A transgender woman was treated as a man by U.S. Marshals and D.C. police when she was locked up after being arrested. She sued for damages, and after the district court refused to dismiss her case, the defendants appealed. We filed an amicus brief in March 2014, arguing that the way she was treated violated her rights under the Fourth Amendment and under the Fifth Amendment’s due process clause. Our brief was joined by the National ACLU, the D.C. Trans Coalition, the Human Rights Defense Center, Just Detention International, Lambda Legal Defense and Education Fund, the National Center for Lesbian Rights, the National Center for Transgender Equality, the National Police Accountability Project, Streetwise and Safe, the Sylvia Rivera Law Project, and the Transgender Law Center.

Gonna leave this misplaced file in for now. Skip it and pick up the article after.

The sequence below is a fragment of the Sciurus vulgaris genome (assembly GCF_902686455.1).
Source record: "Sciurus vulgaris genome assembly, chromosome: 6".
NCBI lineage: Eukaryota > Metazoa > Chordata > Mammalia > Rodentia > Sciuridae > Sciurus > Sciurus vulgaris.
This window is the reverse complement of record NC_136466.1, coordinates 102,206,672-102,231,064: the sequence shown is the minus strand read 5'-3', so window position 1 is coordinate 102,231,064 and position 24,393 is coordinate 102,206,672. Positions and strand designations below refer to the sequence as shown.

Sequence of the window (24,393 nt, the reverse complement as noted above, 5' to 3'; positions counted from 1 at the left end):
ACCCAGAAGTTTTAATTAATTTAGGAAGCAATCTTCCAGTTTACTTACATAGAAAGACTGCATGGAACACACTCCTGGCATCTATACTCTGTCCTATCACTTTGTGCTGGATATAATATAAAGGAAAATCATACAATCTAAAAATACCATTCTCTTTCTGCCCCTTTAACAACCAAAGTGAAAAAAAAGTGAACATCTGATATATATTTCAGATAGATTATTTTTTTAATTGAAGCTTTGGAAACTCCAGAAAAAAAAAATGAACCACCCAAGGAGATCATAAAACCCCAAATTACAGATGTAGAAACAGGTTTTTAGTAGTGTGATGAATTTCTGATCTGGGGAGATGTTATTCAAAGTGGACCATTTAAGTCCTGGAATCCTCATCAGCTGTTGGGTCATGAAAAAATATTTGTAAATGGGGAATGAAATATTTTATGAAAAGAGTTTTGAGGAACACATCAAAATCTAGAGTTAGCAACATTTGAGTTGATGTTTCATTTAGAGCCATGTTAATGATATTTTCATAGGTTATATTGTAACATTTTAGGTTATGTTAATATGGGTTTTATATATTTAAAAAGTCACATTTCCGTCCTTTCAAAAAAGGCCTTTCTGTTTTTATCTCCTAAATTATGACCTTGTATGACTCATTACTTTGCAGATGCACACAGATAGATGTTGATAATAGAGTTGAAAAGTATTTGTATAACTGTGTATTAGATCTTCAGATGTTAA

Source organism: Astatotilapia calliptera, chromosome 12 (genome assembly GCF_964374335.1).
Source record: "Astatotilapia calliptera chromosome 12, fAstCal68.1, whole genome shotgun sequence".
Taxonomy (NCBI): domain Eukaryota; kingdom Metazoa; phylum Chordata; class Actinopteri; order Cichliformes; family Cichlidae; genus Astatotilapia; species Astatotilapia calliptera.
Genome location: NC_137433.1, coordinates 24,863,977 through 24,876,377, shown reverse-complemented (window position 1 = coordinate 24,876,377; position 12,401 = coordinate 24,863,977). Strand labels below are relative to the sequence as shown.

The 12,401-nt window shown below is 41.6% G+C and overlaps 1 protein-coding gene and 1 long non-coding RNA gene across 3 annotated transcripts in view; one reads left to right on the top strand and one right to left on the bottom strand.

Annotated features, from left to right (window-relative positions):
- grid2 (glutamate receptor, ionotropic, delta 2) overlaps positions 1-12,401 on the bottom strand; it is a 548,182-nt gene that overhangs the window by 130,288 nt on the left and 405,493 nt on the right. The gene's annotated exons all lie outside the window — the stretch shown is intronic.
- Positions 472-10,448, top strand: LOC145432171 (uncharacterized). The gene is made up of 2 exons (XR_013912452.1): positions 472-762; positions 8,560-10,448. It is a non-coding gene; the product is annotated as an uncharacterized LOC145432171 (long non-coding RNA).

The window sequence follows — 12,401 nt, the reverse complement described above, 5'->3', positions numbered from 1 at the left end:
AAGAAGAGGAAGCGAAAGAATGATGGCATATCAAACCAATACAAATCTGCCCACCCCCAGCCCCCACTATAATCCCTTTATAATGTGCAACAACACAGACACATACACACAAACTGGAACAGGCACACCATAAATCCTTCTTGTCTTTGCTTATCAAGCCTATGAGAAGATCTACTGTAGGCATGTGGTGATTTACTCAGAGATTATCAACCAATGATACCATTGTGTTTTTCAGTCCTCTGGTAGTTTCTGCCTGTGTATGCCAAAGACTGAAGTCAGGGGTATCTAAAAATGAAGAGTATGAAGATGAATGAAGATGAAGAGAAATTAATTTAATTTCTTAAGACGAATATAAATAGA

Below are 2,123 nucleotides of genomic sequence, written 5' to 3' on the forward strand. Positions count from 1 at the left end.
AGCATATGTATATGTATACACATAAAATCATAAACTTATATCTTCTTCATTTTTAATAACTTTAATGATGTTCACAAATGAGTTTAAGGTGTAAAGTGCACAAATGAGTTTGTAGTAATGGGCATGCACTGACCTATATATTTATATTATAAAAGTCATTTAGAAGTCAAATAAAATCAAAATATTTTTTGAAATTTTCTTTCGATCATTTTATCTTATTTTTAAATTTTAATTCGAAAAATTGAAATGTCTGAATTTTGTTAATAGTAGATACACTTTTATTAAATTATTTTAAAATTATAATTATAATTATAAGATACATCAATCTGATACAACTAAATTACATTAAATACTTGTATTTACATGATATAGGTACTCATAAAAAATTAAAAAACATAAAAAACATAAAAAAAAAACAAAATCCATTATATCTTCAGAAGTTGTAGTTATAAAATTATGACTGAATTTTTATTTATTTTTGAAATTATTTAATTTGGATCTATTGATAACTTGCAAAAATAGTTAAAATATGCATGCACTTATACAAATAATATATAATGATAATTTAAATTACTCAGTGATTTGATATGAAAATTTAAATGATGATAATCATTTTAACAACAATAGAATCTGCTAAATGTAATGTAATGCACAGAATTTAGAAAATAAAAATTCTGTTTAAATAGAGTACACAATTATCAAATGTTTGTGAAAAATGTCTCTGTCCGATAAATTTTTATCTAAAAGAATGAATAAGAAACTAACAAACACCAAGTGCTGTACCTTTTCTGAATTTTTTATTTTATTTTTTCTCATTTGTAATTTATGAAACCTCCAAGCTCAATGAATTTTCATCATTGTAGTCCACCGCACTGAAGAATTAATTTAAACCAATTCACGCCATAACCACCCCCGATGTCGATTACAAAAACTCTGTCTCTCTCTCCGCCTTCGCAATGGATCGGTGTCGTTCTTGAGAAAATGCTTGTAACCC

After briefing, the case settled for $82,500 and an agreement by the defendants that if an arrestee can show legal documentation of a name change, the new name must be entered into the government’s records system and the new name must be the one the officers use to refer to that arrestee, both verbally and in writing. Additionally, if an arrestee can show legal documentation of a change in gender (either through an amended birth certificate or some other formal government document, such as a driver’s license), this new gender must be added to the system, and the arrestee must be classified as the gender that is legally recognized.